Arthritis and TMJ Disorders
by Dr. Scott Bolding
Table of Contents
01. What is a TMJ Disorder?
02. What is Arthritis?
03. What Types of Arthritis Are Connected with TMJ Disorders?
04. How Can I tell if Arthritis is Causing My TMJ Pain?
05. How is TMJ Arthritis Treated?
What is the Relationship Between Arthritis and TMJ Disorders?
According to the CDC, approximately 58.5 million people have “doctor-diagnosed arthritis.” When most people think of arthritis, they think about knees, hips, and fingers. However, arthritis can affect any joint in the body, including the jaw joint. In fact, arthritis is a common cause of TMJ disorders.
In this post, we will take a look at TMJ arthritis. We want to help you understand what a TMJ disorder is, how TMJ arthritis happens, and how we diagnose TMJ arthritis as well as how to treat it.
What is a TMJ Disorder?
Your temporomandibular joint (or TMJ) is the joint where your upper and lower jaw meet. It works as a hinge and allows your mouth to open and close. When this joint is damaged or not aligned properly, it’s known as a TMJ disorder.
What is Arthritis?
Arthritis is a word often used to describe chronic joint pain. It affects people of different ages; however, it is most common in older adults. Arthritis usually involves inflammation or degeneration of a joint. This, in turn, leads to pain and stiffness.
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Arthritis typically affects your:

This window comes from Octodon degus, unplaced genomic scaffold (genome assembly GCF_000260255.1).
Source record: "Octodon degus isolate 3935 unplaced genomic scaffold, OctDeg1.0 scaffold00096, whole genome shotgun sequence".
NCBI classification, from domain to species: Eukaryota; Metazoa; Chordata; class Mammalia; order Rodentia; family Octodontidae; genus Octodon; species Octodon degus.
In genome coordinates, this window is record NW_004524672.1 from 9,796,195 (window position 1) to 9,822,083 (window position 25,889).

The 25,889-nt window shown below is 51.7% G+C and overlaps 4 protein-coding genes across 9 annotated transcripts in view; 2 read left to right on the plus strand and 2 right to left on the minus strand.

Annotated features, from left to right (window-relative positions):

- Lower back
However, it can affect other joints, like the TMJ, as well. Basically, anywhere you have a joint, you can experience arthritis.
The Types of Arthritis That Cause TMJ Pain
The jaw joint is just like any other joint in your body. It has ligaments, tendons, cartilage, and muscle attachments. Arthritis affects the jaw joint the same way it affects your knees and hips. There are several different types of arthritis, but not all of them affect the TMJ. The most common types of arthritis that can cause TMJ disorders are osteoarthritis, rheumatoid arthritis (RA), and psoriatic arthritis.
Osteoarthritis is a degenerative form of arthritis that develops over time due to wear and tear. The most damage is typically done to the cartilage that cushions your joints. The damage done to the cartilage causes the bones in the joint to rub together. This leads to pain, inflammation of the joint, and stiffness.
Injury and overuse are the most common causes of this type of TMJ arthritis. As the jaw joint wears down over time, it can change the shape and function of your entire jaw. Osteoarthritis typically only affects one side of the jaw. However, because of the damage done to the affected joint, the joint on the other side will have to pick up the slack. This can lead to TMJ pain on the other side of your jaw as well.
Rheumatoid Arthritis (RA):
Rheumatoid arthritis is another common form of arthritis, which is caused by an autoimmune disease. With RA, the immune system attacks healthy tissue in your joints. It usually affects other joints in your body before it reaches your jaw joint.
Like osteoarthritis, RA typically affects the cartilage in your jaw joint. The damage caused by rheumatoid arthritis can lead to misalignment of the jaw. This misalignment causes the TMJ on both sides to work harder than normal, which leads to more wear and tear on the joints. Over time, your jaw joint can become severely damaged if the RA is not treated.